Meet the members of Delphi Bracketology—a high school club that uses data science to generate highly-accurate March Madness brackets. In this short film, see how these young sports fans went from amateurs to formidable bracketologists—gaining some key skills along the way.
(cheerful music) - [Narrator] Data is everywhere. It helps us solve problems and better understand the world. But data itself isn't a solution. It's what people do with it that matters. - Data science to me is analyzing information to it's truth, to whether it's good or bad, and then the real thing is how do you apply that in decision making. - [Narrator] Data driven decisions happen at work, in your personal life, and even in sports.
Think about college basketball and March madness. Teams are seeded or ranked using data. And data determines which teams play each other in the tournament. - [Brian] The data is the reason we have the brackets because that's the criteria set up by the NCAA. - [Narrator] One group of passionate sports fans got together and studied those criteria. They wanted to figure out how to predict the bracket before it was released by a selection committee. - They use a series of statistics, and they don't have a detailed this is first, this is second.
So, the trick of our group is to try to figure out which set of data is the priority. - [Narrator] In March 2016, their group entered an online bracket competition and proved that the data matters. These first time entrants beat out over 100 sports experts. But the winners weren't professionals. They're a high school bracketology club that used data science to generate the most accurate brackets ever submitted to the competition. (upbeat music) The champs are from Delphi Community High School in a small town about 75 miles outside of Indianapolis.
Their facilitator, Brian Tonsoni, is a social studies teacher at the school. He's also a former basketball coach. And like many Hoosiers, he's a huge basketball fan. - Eh. - Oh. - But there's a lot-- - A few years ago, Brian organized this club as a fun way to talk hoops with is students. - I joined the club because it gave me a option to talk sports. I'm a four sport athlete at Delphi, and so I enjoy sports. I enjoy the competitiveness, and I just enjoy watching it. - I believe you learn a lot when you're interested in something.
And when you're interested in something, you will go beyond what you're scheduled to do. - You know, we have to be here at 7:30. Often times I'd be here at 7:20. Those boys every Tuesday were here in the dark with their backpacks. And it was just so cool to see them here before any of us had to be here. - I just love sports in general. So, anything I can talk about sports at school with my buddies, that's a no brainer for me to get up that early.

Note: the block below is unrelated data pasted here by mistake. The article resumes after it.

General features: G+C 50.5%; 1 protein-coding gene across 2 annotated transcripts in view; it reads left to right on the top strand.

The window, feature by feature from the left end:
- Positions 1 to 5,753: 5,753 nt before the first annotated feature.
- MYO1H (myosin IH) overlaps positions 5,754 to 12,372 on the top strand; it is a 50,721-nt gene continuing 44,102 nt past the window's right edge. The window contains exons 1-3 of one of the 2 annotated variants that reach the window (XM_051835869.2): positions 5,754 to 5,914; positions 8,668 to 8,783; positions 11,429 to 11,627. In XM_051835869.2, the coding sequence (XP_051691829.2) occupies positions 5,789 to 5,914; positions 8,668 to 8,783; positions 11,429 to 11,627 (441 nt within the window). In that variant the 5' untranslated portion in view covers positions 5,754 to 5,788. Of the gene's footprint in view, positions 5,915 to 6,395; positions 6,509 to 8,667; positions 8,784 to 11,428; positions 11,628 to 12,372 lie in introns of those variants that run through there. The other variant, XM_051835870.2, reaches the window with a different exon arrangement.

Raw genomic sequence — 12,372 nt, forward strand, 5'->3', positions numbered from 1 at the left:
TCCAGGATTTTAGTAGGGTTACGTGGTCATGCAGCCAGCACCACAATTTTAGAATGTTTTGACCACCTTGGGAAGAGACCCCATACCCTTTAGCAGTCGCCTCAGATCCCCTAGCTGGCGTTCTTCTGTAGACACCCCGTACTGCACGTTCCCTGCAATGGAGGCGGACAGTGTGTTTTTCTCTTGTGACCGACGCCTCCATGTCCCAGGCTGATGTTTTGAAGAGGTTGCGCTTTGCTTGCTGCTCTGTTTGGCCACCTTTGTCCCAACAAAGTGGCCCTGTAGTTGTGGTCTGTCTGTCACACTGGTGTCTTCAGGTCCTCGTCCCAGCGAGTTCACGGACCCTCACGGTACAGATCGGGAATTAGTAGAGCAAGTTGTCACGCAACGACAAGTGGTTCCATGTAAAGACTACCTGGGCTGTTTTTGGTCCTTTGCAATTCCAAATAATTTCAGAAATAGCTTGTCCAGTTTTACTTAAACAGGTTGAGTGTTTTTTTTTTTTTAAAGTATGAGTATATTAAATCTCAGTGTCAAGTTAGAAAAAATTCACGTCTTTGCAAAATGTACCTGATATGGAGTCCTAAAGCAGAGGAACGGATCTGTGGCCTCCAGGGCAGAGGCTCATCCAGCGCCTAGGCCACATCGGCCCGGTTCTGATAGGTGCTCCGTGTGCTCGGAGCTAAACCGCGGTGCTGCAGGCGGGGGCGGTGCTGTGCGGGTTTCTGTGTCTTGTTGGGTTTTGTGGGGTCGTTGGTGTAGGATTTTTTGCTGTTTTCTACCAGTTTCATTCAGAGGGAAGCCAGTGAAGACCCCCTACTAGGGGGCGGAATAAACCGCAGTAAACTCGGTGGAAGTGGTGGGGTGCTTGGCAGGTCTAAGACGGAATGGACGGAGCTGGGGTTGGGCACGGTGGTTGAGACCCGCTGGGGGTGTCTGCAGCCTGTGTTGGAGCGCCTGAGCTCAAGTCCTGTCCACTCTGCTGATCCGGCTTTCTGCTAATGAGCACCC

- And so, that's how the club started was just an interaction, a relationship that I had had with a couple students, knowing their interests and having some time to talk to them as opposed to that bell to bell instruction. It led to what I think has just been an incredible three year run of fun and then learning happening because of that. (gentle music) - [Narrator] With the Bracketology Club, Brian uses a project based to learning. There's no pressure of a grade, and the students are studying real world subject matter that they're passionate about.
This keeps them engaged and invested in the experience. - I think the role of a teacher has to dramatically change to that of a facilitator, someone who inspires someone to learn as opposed to a disseminator of information. - Most of the time, unfortunately, in school settings we always tell them what the outcome is going to be as teachers. However, when they look at data, they have to learn it on their own. They have to talk about it, they have to analyze it, they have to look at old data, current data, and then try to predict the future.
It's so nice to be able to give them information and have them figure out what the outcome is. (upbeat music) - When we empower the kids, it's the most wonderful thing in education. It's not a worksheet, it's not a standardized test. It's you're giving them this task, they are taking it and running with it. (upbeat music) I've found that young people love to create. You know, with their cellphones, and Snapchat, and everything, they love to tell stories. And we're creating something different than a video. We're creating a bracket.
And they can see it, and it's tangible, and it's relevant, because it's talked about in the national news, it's on ESPN, and they're doing it. And then when we beat the guys who did it for a living that we used to just watch, then that's a sense of pride. (gentle music) - [Narrator] Data is at the heart of the club, and predicting the selection committee's decisions is their science. - Ultimately, it's the 10 or 12 people in that NCAA room that make the final decision.
It's not the Delphi Bracketology Club. Although, I think we would make a really good bracket if we were tasked with that. - [Daniel] We get the data from WarrenNolan.com. It's a free website that allows really anybody to check the RPI standings. - RPI is a mathematical formula that takes into effect if you won or lost, who you played, your opponents and who they played. - And we use it to really separate teams from one another. - [Jesse] And then we just pretty much put it in a spreadsheet.